“THE STANDARD CALLS FOR A HIGH SET CURLY TAIL CURLED OVER THE HIP. A double curled tail is perfection.”
your consideration in the ring is color. Fawn does consist of many different shades and they may have black hairs mixed in. Smuttiness in the Fawn col- oring is only a minor fault. When the standard says clear color that is to say there is a clear delineation between the fawn and the black of the mask and ears on the Fawn dogs. Black pugs are just that—black. By saying only Fawn or Black this should eliminate any other off color. Just remember that Fawn does come with black hairs mixed in. If you are a judge of junior showman- ship and don’t know what to do when you ask the junior to show the bite. I ask of all juniors, “Please showme the bite and mouth as you do in the con- formation ring.” I expect the junior to either explain to me (politely) that we do not open the mouth of the Pug or to show how the examination is done. I hope this helps all of us to under- stand our wonderful breed and how it should be judged.
The standard says 14 to 18 pounds for a dog or bitch but many today weigh slightly over 20 pounds and are still cobby. Pugs are square (dog or bitch). Mea- sured from point of shoulder to point of rump and ground to top of withers. They should never be too long in body nor too short on leg. Pugs have only a slight tuckup. The front legs when viewed from the front should appear straight. Theremay be somemuscling on the outside of the front legs and that should not be taken as not being straight. They are set well under when viewed from the side. The pasterns are only slightly bent. The neck should be strong and of suf- ficient length to hold the large head proudly. The head with no neck and set on the shoulders is not correct. The straight topline should remain level moving or standing. A sloping topline is not level. The standard calls for a high set curly tail curled over the hip. A double curled tail is perfection. You see tails curled tightly directly on top of the back and this certainly is acceptable. A Pug with the tail down when mov- ing is an unhappy Pug and today that Pug should not win. The Pug has a double tracking gait. There is a slight convergence as speed increases, but look at a normal speed and you will see a slight convergence. The front and rear legs should be in a straight line. If you look at the rear going away you should see only the rear and when coming at you only the front. This would be a true double track gait. I ask that the handler take the Pug down and back on as loose a lead as possible so that I can see the gait. If the Pug is on a tight lead you will not see the proper double track. The last thing you want to look at for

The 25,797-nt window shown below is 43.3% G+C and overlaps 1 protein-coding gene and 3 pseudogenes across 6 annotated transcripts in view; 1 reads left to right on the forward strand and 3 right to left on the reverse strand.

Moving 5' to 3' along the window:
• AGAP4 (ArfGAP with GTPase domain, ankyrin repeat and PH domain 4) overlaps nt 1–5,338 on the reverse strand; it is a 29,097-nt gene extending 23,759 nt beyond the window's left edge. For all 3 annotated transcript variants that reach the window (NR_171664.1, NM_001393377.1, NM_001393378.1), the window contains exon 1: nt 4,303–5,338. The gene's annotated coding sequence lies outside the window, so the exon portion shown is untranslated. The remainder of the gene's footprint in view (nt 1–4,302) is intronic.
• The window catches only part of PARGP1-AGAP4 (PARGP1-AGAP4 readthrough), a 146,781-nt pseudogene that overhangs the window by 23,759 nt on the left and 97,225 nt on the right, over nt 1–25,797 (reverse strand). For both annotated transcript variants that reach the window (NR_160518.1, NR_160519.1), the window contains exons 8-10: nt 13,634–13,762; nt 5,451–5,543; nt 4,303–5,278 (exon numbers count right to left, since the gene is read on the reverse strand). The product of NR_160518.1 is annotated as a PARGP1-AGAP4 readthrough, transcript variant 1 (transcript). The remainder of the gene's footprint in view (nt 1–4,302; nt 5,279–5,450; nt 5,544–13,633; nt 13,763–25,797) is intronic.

ABOUT THE AUTHOR
My family raised Samoyeds when I was growing up. One time my fa- ther brought a Pug home to stay with us for awhile as he was showing it for someone. I fell in
love and decided this was the breed for me. I showed several different breeds in junior showmanship when I was young, but never forgot the breed I wanted. My husband, Del, and I purchased our first Pug, a little black girl, Kim Su of Toyah Dell, CD, in 1965. We bred her and this litter produced our first home- bred Champion, “CH. Donn-Del’s Kyling, CD. We have owned and co- owned several different breeds through- out the years, but will always have a Pug. Our current Pug is “Howdy”, he is the result of frozen semen from our CH Glory’s Rowdy Moran, CD x Ch. Riv- ersong’s Miss Molly, and is the love our lives. He has his CDX degree in obedi- ence and his RE degree in rally. I was an AKC licensed professional handler. I handled all breeds until I began judging in 1999. As a judge I am approved for the Hound group, the Working group, the Toy group, and the Non-sporting group, all Miscellaneous breeds, plus Best In Show and Junior Showmanship all breed. I have been a member of the Pug Dog Club of America since 1970 and have been honored with lifetime member- ship. I am a founding member of the Northern California Pug Club and a lifetime member of the Gavilan Kennel Club, our local all-breed dog club. I was chairman for the National Spe- cialty in 2008 and 2012. I was Judges Education Chairman for many years.
“THE NECK SHOULD BE
STRONG AND OF
SUFFICIENT LENGTH TO
hold the large head proudly.”
T op N otch T oys , S eptember 2018 • 59
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